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Multivitamin restriction increases adiposity and disrupts glucose homeostasis in mice.

Research paper by Nisserine Ben NB Amara, Julie J Marcotorchino, Franck F Tourniaire, Julien J Astier, Marie-Josèphe MJ Amiot, Patrice P Darmon, Jean-François JF Landrier

Indexed on: 27 May '14Published on: 27 May '14Published in: Genes & Nutrition



Abstract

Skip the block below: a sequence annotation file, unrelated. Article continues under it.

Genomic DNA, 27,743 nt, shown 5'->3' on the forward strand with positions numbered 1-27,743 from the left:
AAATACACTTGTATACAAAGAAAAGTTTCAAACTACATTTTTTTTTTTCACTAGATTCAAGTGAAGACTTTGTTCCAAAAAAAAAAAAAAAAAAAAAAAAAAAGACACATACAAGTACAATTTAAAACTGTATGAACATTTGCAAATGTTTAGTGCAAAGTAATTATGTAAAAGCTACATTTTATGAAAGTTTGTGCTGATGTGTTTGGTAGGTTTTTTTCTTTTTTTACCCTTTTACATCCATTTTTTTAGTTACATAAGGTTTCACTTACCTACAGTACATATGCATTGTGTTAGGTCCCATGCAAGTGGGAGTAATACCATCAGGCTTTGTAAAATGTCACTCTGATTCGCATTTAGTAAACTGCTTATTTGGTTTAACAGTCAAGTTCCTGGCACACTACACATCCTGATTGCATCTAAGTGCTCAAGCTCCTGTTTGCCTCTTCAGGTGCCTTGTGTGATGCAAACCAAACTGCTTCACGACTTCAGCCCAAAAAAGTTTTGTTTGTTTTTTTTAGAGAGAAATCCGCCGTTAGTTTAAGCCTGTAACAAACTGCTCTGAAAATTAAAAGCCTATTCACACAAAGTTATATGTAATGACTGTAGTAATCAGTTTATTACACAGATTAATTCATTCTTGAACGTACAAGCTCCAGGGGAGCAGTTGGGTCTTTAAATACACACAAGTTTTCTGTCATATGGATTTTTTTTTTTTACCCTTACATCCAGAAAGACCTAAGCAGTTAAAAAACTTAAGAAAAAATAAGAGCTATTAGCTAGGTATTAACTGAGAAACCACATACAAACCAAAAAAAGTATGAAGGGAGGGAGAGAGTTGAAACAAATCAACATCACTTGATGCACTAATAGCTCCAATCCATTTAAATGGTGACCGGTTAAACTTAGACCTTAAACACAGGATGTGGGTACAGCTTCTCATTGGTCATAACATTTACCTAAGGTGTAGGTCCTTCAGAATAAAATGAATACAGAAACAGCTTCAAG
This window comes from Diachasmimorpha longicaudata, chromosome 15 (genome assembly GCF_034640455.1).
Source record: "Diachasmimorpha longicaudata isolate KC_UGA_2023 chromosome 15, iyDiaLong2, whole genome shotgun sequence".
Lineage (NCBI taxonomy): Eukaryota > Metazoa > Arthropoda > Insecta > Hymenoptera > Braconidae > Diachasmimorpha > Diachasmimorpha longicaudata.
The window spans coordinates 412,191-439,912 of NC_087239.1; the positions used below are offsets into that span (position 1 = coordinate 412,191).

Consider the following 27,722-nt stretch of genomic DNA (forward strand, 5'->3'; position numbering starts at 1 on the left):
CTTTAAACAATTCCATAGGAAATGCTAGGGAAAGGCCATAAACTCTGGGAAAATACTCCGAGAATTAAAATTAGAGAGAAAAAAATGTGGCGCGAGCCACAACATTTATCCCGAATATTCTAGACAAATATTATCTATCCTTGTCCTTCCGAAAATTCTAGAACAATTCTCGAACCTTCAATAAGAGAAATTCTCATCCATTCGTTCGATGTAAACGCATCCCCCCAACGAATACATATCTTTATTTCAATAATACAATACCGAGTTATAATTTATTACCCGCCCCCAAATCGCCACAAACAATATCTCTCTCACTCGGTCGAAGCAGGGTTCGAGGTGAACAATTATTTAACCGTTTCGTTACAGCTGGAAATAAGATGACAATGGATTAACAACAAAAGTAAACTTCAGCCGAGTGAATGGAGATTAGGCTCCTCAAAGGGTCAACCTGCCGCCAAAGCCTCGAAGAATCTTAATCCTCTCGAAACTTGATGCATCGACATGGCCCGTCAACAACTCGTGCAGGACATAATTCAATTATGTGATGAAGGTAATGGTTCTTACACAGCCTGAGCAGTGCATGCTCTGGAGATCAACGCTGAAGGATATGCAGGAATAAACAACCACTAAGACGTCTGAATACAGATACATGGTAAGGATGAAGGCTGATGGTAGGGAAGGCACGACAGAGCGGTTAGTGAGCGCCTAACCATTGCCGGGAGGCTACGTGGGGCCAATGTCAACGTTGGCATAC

A strong association between obesity and low plasma concentrations of vitamins has been widely reported; however, the causality of this relationship is still not established. Our goal was to evaluate the impact of a multivitamin restriction diet (MRD) on body weight, adiposity and glucose homeostasis in mice. The mice were given a standard diet or a diet containing 50 % of the recommended vitamin intake (MRD) for 12 weeks. At the end of the experiment, total body weight was 6 % higher in MRD animals than in the control group, and the adiposity of the MRD animals more than doubled. The HOMA-IR index of the MRD animals was significantly increased. The adipose tissue of MRD animals had lower expression of mRNA encoding adiponectin and Pnpla2 (47 and 32 %, respectively) and 43 % higher leptin mRNA levels. In the liver, the mRNA levels of Pparα and Pgc1α were reduced (29 and 69 %, respectively) in MRD mice. Finally, the level of β-hydroxybutyrate, a ketonic body reflecting fatty acid oxidation, was decreased by 45 % in MRD mice. Our results suggest that MRD promotes adiposity, possibly by decreasing adipose tissue lipolysis and hepatic β-oxidation. These results could highlight a possible role of vitamin deficiency in the etiology of obesity and associated disorders.